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It was pretty tough, too, when he came home to Geraldine - everyone wanted to shake his hand and buy him a drink.
Mr Oldfield and team-mate Tony Dobbs, of Fairlie, with whom he won the team title, were cheered as they strode on to Geraldine's Village Green on Sunday.
Mr Oldfield won the individual and team world blade shearing titles.
Waiting in Geraldine were six sheep, an expectant crowd, and proud mum Jo Dolan on the microphone.
Also in the crowd were Allan's grandfathers, Pat Dolan of Temuka and former South Canterbury identity Harry Oldfield, who now lives in Taupo.
Mr Oldfield, taught to shear by his father Phil, won the individual and team world blade shearing championships in France in July.
Both shearers spoke briefly before getting on to a mobile shearing platform and doing what the crowd had come to see - experts cutting the fleece off sheep.
Mr Oldfield was first, working quietly in the October sun.
He said the Kiwi shearers in France soon learned the going was going to be tough as the Texel ewes had just lambed, meaning the wool would be "broken'', or had a break in growth.
"There were 53 blade shearers in the all-nations and after the heats it was down to 12 for the semi finals.
"Luckily I made it through in fifth position but unfortunately Tony and my father (Phil) missed the cut at 13th and 17th respectively. I realised I had some serious work ahead of me to get around these sheep.''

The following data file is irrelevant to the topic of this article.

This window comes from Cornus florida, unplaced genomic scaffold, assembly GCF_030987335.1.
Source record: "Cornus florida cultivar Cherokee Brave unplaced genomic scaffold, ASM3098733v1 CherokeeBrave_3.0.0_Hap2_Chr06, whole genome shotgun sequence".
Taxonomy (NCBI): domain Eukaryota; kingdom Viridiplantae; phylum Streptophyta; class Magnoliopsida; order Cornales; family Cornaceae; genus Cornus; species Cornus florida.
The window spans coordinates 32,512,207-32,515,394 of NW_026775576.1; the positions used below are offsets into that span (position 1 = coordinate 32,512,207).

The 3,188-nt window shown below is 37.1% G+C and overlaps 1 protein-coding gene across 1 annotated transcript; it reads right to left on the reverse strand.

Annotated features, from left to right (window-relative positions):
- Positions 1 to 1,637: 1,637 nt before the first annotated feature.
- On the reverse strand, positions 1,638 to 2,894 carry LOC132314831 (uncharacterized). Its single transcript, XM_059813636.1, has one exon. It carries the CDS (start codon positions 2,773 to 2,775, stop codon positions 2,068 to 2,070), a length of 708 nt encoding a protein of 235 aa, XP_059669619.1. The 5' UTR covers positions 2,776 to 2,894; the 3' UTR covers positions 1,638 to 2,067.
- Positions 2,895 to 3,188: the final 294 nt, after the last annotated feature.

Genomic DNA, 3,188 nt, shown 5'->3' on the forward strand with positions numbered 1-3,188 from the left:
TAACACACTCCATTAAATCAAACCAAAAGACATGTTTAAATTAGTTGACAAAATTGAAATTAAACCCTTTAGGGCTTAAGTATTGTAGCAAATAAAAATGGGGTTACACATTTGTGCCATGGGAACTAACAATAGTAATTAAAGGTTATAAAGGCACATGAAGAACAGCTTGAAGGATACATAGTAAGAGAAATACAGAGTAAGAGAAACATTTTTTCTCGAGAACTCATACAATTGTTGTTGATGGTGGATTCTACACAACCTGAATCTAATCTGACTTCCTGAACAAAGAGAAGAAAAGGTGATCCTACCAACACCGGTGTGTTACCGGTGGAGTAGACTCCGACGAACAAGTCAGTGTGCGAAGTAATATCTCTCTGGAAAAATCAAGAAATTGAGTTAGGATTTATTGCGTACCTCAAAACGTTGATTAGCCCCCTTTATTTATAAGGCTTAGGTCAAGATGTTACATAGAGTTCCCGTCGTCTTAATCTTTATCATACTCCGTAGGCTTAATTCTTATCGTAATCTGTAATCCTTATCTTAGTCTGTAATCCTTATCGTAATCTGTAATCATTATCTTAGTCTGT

Mr Oldfield said he wasn't completely happy with the way he shore in the first round of the final - but it was enough to put him on top of the leader board.
He had four sheep in the semis - and it gave him a chance to test his speed.
Heat and nervousness meant he did not get a lot of sleep before the Sunday finals.
In the individual final shearers had three Texel ewes and three Suffolk lambs to shear.
"I chose to shear the worst of my Texels first and didn't do the best job on her but as I got into my second sheep, which was better, I got into a rhythm and started to build my pace.
"I was pushing so hard that I could feel my focus felt like a physical tension, like it was a muscle pushing me forward.
"I had my father in my pen cheering me on, which really helped as I got to the half way point.
"By the time I finished my third sheep I had nearly half a sheep lead over the field. I could occasionally hear the commentators mention when shearers went for their next sheep and I knew after my fifth sheep I had a full sheep lead on the field and was able to relax and shear my last sheep really cleanly.
"As I hit the time button I had a massive surge of adrenaline as I realised what had just happened.''
He said it was great to look up to see his father in the pen.
Mr Oldfield said he was given a gift from French President Emmanuel Macron "which was a huge surprise''.
"I think my father was more delighted than anyone, which I think is fair as he has spent years coaching me.''
He will defend his title in Scotland in 2022.
As Mr Dobbs shore, the crowd cheered, and Mr Oldfield, world champion, gave a commentary, saying Mr Dobbs was a master shearer. Mr Oldfield had been shearing in the Falklands before heading back to Geraldine.